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Post: Commodities Corner: Why OPEC+ is likely to stick to its oil output plan when it meets next week

The group of major oil producers known as OPEC+ may keep its production plans in place even as crude oil prices trade at about their highest levels since 2008, and the International Energy Agency warns that the world may soon lose three million barrels of Russian oil a day.

When the Organization of Petroleum Exporting Countries and their allies last met on March 2, the Russian invasion of Ukraine was less than a week old, and the producers stuck to their plan for gradual production increases. Since then, oil prices




touched their highest levels since 2008 on concerns about the loss of Russian oil.

The next meeting of OPEC+ is scheduled for March 31.

“Russia is a key part of the ‘plus’ portion of OPEC+, so their participation is important,” says Marshall Steeves, energy markets analyst at S&P Global Commodity Insights. That’s a key concern amid the war in Ukraine, along with any sanctions announced following this week’s NATO meetings, he says.

On Thursday, U.S. President Joe Biden announced the roll out ofmore sanctions against Russia, including measures against 48 large Russian state-owned enterprises that are part of that country’s defense-industrial base and produce weapons that have been used in the invasion.

Meanwhile, the European Union has been considering a ban on the purchase of Russian oil. The U.S. banned Russian energy imports, and the United Kingdom said it would phase out imports of Russian oil by the end of the year.

A complete loss of Russia oil output could send Brent futures above $200 a barrel, says Steeves.

“Russia is a key part of the ‘plus’ portion of OPEC+, so their participation is important.”

— Marshall Steeves, S&P Global Commodity Insights

In a March 16 monthly report, the IEA said that three million barrels a day of Russian oil supply may be cut off from global markets starting next month, after some Western nations levied harsh sanctions on Moscow and some traders, energy companies, and shipping firms shun Russian crude.

Russia’s oil exports affect “various geographies differently,” says Regina Mayor, KPMG global head of energy. For the U.S., there is “very minimal impact,” as Russian crude imports represent only 2% of supply. However, Europe is the most reliant on Russian imports, most notably for natural gas, she says. “It will be a challenge for the EU to switch quickly to other sources.”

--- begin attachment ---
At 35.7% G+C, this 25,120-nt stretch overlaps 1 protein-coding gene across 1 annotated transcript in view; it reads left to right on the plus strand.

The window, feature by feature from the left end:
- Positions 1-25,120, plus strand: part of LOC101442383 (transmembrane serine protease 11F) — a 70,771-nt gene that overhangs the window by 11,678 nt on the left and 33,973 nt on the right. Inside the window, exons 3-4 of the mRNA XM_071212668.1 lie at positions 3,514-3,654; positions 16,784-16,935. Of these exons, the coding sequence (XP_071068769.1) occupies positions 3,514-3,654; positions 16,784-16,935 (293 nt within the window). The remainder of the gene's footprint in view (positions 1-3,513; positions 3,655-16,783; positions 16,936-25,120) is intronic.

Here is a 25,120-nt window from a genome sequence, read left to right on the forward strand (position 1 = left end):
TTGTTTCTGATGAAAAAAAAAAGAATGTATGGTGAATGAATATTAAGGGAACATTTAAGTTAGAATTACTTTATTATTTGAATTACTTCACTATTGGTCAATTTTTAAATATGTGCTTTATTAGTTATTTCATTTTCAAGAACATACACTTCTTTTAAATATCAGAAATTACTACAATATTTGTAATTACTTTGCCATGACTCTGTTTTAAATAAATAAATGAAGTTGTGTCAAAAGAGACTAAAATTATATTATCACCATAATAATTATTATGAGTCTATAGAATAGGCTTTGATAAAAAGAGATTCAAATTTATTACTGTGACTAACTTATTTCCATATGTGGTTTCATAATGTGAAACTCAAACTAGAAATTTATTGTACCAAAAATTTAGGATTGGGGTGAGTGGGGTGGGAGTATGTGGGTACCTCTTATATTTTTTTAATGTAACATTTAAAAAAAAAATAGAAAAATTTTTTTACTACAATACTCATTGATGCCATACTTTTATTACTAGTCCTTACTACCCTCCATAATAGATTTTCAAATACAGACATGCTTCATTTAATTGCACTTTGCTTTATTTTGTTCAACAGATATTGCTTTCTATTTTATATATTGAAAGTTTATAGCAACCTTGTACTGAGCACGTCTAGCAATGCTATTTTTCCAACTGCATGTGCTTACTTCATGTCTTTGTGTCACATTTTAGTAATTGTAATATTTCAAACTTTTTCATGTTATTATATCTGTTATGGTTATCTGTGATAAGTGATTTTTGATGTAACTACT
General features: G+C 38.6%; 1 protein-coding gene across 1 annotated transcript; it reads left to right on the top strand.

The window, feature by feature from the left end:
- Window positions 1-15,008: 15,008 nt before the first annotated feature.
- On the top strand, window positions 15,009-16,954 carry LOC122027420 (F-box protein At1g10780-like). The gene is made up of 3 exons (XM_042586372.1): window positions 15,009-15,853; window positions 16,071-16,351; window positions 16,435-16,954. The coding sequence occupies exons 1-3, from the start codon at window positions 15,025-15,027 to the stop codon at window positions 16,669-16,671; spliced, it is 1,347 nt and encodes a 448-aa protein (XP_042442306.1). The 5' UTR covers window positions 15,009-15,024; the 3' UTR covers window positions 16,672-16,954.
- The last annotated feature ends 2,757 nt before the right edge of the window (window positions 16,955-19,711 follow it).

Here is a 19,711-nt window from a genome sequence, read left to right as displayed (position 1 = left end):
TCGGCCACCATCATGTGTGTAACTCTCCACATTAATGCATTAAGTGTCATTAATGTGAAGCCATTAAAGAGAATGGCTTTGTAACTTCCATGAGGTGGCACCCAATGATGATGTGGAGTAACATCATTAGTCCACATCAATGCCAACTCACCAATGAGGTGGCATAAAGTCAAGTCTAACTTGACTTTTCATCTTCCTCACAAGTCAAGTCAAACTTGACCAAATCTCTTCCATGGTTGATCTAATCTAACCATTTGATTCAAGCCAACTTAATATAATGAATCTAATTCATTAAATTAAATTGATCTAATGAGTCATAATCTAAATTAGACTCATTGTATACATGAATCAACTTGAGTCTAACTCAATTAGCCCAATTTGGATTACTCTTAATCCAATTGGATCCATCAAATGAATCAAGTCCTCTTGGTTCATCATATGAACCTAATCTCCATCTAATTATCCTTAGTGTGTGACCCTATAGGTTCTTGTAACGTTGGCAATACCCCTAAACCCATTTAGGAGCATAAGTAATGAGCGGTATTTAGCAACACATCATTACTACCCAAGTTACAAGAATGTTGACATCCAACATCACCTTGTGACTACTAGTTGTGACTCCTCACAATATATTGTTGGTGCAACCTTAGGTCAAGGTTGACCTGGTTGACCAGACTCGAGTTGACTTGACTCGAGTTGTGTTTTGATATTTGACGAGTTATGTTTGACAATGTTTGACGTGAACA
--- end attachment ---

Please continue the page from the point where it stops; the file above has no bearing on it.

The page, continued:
Russia exported 7.8 million barrels a day of crude and condensate, as well as oil products, in December 2021, according to the International Energy Agency.

The “severity of restrictions” will be crucial in determining how many countries buy Russian oil, and that is an “evolving process,” says Eric Chenoweth, senior investment analyst at Scout Investments. Trade flows may need to make “hard adjustments—shifting from pipelines to tankers,” for example.

Earlier this month, the Biden administration was looking to ease oil sanctions on Venezuela to help lower prices, The Wall Street Journal reported. There have also been talks between world powers and Iran to revive the 2015 nuclear deal, which would probably lead the U.S. to ease Iranian oil sanctions.

It’s clear that the U.S. is looking to these countries as potential new supply sources, but investors aren’t likely to rush to fund new output in “riskier jurisdictions,” said Chenoweth. The United Arab Emirates is one of the “standouts that could add barrels sooner.” The IEA says Saudi Arabia and the U.A.E. hold most of global spare capacity.

Despite tight supplies, OPEC+ has so far stuck to its plan to raise monthly production by 400,000 barrels a day.

Chenoweth says OPEC+ may be largely out of spare production capacity by the end of 2022, so he doesn’t expect it to deviate much from its output plan at the March 31 meeting. The IEA has said that even if OPEC+ boosts output beyond the current plan, it would take about four to eight weeks for the extra Persian Gulf barrels to reach consuming markets.

There isn’t a whole lot OPEC can do in the short run, Chenoweth says. The group would have to “go through an investment cycle before it is able to add significant capacity beyond what it will reach this year.” 

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